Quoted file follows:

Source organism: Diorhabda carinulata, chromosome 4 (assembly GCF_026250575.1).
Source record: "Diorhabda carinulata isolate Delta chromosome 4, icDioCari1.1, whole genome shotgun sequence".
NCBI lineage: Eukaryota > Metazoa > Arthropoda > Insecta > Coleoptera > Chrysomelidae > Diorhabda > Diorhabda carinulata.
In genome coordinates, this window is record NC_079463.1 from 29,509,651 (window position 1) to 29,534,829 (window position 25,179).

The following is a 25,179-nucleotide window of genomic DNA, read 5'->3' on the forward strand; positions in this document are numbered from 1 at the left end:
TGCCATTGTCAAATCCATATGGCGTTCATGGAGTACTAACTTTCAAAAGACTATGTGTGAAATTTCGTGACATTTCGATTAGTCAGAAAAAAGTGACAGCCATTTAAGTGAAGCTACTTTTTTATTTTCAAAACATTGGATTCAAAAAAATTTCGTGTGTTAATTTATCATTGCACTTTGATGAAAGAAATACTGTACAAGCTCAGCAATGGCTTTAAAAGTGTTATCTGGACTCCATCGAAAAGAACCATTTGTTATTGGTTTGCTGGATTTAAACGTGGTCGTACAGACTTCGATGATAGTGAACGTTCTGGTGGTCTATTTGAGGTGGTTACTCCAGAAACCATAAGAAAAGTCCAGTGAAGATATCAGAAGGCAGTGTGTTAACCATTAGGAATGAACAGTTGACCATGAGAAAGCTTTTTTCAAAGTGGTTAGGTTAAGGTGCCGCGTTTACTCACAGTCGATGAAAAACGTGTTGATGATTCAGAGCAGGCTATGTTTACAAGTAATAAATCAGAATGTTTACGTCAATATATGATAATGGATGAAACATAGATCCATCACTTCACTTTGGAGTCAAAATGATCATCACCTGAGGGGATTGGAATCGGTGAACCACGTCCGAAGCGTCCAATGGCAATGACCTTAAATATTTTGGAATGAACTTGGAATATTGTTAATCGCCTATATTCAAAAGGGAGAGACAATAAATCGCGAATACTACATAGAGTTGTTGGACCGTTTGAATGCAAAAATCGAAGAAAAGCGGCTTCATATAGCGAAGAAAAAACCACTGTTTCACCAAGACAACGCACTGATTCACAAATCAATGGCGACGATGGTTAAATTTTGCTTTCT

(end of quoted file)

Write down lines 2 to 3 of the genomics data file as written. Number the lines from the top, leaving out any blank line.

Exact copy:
Source record: "Diorhabda carinulata isolate Delta chromosome 4, icDioCari1.1, whole genome shotgun sequence".
NCBI lineage: Eukaryota > Metazoa > Arthropoda > Insecta > Coleoptera > Chrysomelidae > Diorhabda > Diorhabda carinulata.